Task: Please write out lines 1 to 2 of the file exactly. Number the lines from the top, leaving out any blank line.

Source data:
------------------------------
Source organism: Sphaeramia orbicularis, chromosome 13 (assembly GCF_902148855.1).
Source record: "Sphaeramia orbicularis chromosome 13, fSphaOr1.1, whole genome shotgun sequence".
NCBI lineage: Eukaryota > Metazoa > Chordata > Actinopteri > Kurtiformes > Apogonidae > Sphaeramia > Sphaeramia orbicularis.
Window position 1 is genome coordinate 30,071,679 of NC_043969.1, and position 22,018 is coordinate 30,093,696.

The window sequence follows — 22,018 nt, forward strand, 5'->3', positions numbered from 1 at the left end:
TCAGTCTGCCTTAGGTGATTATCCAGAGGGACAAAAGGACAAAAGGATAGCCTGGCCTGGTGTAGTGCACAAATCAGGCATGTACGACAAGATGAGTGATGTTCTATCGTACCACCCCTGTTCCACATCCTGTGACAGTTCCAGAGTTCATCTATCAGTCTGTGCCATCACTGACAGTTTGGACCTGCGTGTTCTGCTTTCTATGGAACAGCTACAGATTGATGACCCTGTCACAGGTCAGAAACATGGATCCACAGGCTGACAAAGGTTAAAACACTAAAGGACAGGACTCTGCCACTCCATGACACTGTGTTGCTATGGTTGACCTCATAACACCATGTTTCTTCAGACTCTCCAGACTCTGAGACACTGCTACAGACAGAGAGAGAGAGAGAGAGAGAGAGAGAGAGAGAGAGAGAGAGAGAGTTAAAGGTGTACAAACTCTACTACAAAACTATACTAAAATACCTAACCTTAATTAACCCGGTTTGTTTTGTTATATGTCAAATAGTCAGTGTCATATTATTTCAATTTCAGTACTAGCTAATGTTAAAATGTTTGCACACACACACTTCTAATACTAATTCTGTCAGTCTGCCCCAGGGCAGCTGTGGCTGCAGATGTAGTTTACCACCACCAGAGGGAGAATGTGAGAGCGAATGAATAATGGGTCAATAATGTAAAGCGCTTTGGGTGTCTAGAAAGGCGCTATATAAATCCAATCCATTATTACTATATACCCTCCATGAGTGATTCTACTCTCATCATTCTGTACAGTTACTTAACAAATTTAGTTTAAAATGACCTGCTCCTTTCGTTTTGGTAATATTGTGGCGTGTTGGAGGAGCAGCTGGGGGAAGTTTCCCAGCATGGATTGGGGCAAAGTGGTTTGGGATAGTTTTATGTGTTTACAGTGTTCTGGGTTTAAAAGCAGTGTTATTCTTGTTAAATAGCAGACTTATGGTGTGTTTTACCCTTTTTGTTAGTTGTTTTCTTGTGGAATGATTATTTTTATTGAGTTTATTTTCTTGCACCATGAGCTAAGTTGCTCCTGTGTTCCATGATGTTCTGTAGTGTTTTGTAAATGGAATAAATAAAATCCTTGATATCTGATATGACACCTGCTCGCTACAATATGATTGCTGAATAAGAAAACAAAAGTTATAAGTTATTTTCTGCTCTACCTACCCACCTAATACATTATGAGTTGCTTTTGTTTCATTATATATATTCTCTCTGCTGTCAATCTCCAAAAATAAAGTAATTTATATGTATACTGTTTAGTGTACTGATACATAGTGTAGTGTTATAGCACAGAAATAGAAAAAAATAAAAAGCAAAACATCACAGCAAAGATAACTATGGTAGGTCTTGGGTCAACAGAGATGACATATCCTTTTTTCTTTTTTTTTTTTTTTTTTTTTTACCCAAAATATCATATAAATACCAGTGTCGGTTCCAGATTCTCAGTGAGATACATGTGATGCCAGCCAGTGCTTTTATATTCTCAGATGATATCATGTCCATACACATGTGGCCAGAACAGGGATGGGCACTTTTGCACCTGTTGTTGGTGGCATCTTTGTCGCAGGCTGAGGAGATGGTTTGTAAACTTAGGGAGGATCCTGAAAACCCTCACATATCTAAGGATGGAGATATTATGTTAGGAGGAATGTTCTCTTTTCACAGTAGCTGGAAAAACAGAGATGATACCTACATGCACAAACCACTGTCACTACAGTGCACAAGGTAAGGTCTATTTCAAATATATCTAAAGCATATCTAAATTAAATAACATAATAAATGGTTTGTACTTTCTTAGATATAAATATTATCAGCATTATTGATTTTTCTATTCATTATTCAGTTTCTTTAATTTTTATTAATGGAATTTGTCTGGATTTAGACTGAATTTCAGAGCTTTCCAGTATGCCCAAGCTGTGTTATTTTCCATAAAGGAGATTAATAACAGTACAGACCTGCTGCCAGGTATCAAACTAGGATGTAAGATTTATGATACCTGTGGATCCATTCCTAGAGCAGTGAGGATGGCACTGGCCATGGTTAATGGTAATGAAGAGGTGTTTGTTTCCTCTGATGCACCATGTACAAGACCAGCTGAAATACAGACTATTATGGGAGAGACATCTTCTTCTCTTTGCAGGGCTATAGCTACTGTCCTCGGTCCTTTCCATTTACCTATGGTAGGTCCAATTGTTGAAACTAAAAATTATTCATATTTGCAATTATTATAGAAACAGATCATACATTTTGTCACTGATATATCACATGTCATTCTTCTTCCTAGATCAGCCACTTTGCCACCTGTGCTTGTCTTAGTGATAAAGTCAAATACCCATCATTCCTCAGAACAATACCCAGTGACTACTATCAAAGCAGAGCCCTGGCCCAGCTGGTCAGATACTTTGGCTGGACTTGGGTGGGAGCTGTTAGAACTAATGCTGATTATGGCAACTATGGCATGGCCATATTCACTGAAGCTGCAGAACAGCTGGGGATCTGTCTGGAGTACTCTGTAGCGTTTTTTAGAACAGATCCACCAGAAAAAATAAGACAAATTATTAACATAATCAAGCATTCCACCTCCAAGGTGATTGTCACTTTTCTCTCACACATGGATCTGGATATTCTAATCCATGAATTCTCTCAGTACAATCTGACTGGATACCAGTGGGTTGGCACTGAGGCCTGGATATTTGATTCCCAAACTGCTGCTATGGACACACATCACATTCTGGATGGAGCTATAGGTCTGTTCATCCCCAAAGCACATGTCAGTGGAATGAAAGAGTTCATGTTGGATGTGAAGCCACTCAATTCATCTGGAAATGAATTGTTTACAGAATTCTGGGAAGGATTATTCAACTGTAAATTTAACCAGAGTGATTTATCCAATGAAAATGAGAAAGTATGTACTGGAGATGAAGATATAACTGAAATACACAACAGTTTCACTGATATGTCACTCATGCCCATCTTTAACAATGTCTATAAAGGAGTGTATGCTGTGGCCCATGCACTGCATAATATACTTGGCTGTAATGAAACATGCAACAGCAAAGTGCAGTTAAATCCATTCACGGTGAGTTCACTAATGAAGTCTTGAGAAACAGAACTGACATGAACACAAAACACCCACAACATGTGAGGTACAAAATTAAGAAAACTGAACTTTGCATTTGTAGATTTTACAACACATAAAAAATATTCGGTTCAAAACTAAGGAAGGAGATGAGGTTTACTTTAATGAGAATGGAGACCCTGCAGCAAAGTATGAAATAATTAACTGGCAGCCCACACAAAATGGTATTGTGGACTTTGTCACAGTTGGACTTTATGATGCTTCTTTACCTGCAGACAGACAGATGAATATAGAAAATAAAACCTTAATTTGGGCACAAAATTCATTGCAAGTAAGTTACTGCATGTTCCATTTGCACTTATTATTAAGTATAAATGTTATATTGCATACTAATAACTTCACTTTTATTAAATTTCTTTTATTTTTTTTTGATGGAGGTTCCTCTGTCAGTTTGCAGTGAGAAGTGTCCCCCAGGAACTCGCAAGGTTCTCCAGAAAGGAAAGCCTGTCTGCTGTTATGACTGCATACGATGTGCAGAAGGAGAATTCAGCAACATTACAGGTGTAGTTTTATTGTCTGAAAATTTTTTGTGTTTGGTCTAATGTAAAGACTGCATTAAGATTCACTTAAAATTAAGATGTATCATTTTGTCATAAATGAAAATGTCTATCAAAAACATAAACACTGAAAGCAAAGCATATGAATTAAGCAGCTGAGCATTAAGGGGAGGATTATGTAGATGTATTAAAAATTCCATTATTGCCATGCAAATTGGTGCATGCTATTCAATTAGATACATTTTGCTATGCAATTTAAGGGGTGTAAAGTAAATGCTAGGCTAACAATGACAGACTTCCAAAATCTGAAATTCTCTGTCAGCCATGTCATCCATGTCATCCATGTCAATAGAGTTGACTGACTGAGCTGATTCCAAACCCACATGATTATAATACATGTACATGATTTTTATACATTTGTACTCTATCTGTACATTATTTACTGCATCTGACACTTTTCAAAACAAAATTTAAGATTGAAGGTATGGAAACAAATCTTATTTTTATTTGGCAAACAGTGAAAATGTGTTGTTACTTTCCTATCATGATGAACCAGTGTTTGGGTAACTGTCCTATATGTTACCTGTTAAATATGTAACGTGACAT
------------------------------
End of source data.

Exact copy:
Source organism: Sphaeramia orbicularis, chromosome 13 (assembly GCF_902148855.1).
Source record: "Sphaeramia orbicularis chromosome 13, fSphaOr1.1, whole genome shotgun sequence".